How did Labour hold up so well in Wales?

by Stephen Fisher

In the Scottish Parliament elections yesterday the SNP lost 6 seats and their majority because their share of the list vote fell by 2 points. They ended up with 49% of the seats from 42% of the vote. Meanwhile, at the Welsh Assembly elections Labour’s vote share dropped by 5.4% points but they lost just one seat, finishing with 48.3% of the seats from just 31.5% of the vote.

Why was the Welsh system so much more generous to Labour than the Scottish system was to the SNP? Continue reading How did Labour hold up so well in Wales?

How did the SNP lose their majority in Scotland?

by Stephen Fisher.

The SNP went into yesterday’s Scottish Parliament elections defending a majority of 9, and with many expecting that they would manage to achieve another majority on the strength of their performance in the constituencies alone.

Indeed the SNP managed to improve on their 45.4% share of the constituency vote in 2011, with 46.5% this year. Moreover, Labour dropped from 31.7% in 2011 to 22.6%. This represents a Lab to SNP swing of 5%, which should have been enough for them to take 13 seats from Labour. That number, on top of the 53 constituencies they won in 2011 would have yielded the SNP 66 constituencies on a uniform swing, a majority of 3 before looking at the regional list seats.

What went wrong for the SNP then? Continue reading How did the SNP lose their majority in Scotland?

Calculating the Local Elections Projected National Share (PNS) in 2015 and 2016

by John Curtice and Stephen Fisher

Much of the speculation about what might happen in the English local elections tomorrow has focused on how many seats each party – and especially Labour – could or should gain or lose. Indeed, we can expect many a judgement to be cast on Friday on the basis of this evidence. However, given that these elections are held under first past the post, seats won and lost can be a poor guide to how well a party has done in the ballot box. A party whose vote has fallen less than that of their principal rivals may gain seats even though it has lost votes. A third party whose vote is geographically spread may make a substantial advance in votes yet reap little reward on terms of seats. Meanwhile, even if these issues do not arise, seats won and lost only provide an indication of whether a party has lost or gained ground as compared with when the seats up for grabs were last contested – which (as this year) is usually four years ago. Continue reading Calculating the Local Elections Projected National Share (PNS) in 2015 and 2016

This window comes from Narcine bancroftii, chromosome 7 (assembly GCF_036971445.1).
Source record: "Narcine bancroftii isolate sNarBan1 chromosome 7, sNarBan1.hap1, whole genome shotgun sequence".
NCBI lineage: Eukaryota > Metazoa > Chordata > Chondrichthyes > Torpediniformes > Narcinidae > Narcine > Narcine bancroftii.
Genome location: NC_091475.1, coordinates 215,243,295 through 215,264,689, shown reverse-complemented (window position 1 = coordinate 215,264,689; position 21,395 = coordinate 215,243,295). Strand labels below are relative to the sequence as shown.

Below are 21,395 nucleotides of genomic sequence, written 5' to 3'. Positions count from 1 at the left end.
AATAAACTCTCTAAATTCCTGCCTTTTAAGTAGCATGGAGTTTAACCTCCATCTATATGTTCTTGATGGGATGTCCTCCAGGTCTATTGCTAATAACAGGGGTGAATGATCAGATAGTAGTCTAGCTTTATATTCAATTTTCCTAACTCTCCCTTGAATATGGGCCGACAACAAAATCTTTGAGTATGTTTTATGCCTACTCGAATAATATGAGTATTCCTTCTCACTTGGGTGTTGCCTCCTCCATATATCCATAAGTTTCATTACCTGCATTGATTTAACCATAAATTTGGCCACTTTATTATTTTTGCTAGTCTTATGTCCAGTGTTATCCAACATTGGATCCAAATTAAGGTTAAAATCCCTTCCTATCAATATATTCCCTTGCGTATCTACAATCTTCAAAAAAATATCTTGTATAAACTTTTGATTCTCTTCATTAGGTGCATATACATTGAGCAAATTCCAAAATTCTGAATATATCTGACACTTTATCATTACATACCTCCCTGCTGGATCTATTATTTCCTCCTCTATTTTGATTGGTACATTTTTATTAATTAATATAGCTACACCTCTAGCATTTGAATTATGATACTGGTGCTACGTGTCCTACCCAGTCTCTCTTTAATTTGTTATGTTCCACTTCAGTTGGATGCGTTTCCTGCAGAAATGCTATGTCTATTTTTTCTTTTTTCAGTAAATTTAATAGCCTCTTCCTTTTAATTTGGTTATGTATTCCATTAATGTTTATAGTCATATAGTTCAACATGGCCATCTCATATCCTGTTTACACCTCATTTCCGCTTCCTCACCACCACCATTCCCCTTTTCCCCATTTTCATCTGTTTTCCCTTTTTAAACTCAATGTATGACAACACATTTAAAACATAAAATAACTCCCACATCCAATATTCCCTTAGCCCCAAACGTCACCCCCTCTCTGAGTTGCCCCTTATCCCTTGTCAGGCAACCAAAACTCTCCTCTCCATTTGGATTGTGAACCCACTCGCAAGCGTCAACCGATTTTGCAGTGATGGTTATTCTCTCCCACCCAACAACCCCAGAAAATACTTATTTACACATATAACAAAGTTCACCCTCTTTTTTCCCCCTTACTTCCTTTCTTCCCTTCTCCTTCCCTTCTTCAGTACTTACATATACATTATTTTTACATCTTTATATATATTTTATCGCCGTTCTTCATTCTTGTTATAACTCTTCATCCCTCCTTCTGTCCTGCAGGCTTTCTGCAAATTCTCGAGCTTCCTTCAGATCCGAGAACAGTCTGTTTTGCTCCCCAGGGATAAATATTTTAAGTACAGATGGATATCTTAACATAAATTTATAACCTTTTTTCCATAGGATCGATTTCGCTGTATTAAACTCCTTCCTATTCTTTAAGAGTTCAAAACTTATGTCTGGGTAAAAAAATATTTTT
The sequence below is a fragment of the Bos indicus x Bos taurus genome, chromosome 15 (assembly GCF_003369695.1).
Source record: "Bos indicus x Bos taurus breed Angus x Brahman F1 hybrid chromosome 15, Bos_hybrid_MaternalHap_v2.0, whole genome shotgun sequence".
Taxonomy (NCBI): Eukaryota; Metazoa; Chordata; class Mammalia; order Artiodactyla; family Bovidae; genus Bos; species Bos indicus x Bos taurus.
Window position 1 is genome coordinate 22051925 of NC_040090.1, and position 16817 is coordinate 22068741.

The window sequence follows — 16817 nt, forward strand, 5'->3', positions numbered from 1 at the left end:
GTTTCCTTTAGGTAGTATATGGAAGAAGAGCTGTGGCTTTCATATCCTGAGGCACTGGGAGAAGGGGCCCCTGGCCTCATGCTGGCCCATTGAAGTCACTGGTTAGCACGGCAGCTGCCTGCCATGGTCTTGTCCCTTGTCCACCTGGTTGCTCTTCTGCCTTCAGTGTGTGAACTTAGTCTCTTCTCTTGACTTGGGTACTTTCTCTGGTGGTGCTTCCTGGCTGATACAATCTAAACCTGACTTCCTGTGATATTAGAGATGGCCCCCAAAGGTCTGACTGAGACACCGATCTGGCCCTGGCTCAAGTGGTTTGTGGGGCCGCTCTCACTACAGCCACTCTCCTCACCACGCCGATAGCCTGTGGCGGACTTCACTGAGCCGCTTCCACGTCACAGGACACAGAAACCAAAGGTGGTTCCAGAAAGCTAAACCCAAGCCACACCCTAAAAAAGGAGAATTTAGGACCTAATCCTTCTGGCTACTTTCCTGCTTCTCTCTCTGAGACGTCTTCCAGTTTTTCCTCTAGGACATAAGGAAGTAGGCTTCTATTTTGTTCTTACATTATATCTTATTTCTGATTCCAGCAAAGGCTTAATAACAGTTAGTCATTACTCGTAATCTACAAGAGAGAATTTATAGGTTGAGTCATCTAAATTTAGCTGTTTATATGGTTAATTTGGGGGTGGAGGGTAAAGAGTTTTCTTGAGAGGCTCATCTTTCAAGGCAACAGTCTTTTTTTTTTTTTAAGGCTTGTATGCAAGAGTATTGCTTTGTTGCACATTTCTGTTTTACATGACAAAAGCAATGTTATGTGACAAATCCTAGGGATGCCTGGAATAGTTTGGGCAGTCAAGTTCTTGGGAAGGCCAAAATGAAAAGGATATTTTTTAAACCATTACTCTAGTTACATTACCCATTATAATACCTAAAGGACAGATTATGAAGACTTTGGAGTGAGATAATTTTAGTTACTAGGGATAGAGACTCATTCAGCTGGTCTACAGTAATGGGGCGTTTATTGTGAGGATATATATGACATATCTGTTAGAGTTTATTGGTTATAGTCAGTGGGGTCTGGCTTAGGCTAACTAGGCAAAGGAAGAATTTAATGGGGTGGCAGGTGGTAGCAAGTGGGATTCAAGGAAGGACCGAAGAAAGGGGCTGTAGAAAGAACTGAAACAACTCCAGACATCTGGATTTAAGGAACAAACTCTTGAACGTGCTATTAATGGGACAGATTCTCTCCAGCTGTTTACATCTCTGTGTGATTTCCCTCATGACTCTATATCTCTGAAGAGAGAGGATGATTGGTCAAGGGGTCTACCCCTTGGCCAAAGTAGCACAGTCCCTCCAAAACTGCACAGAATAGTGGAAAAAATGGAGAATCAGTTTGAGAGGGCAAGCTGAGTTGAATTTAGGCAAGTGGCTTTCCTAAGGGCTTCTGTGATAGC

Stephen Fisher and Rosalind Shorrocks

This is our latest update of our combined EU referendum forecast, updated weekly. There is no real change compared to last week in either the forecast share of the vote or average probability that Remain will win, with a clear consensus for a Remain win. This hides some movement in individual forecasts however, with the predicted probability of a Remain win from betting markets increasing, but decreasing from polls.

Share of the vote Remain Leave
Betting markets 54.6 45.4
Polls 51.3 48.7
Expert forecasts 56.2 43.8
Volunteer forecasts 54.8 45.2
Poll based models 55.4 44.6
Non-poll based models 52.0 48.0
Combined forecast (mean) 54 46
Probability that Remain wins
Citizen forecasts 67.9
Volunteer forecasts 74.0
Prediction markets 71.1
Betting markets 70.3
Polls 63.9
Poll based models 75.7
Combined forecast (mean) 69.3

Individual forecasts collected 3rd May 2016. Continue reading UPDATED COMBINED EU REFERENDUM FORECAST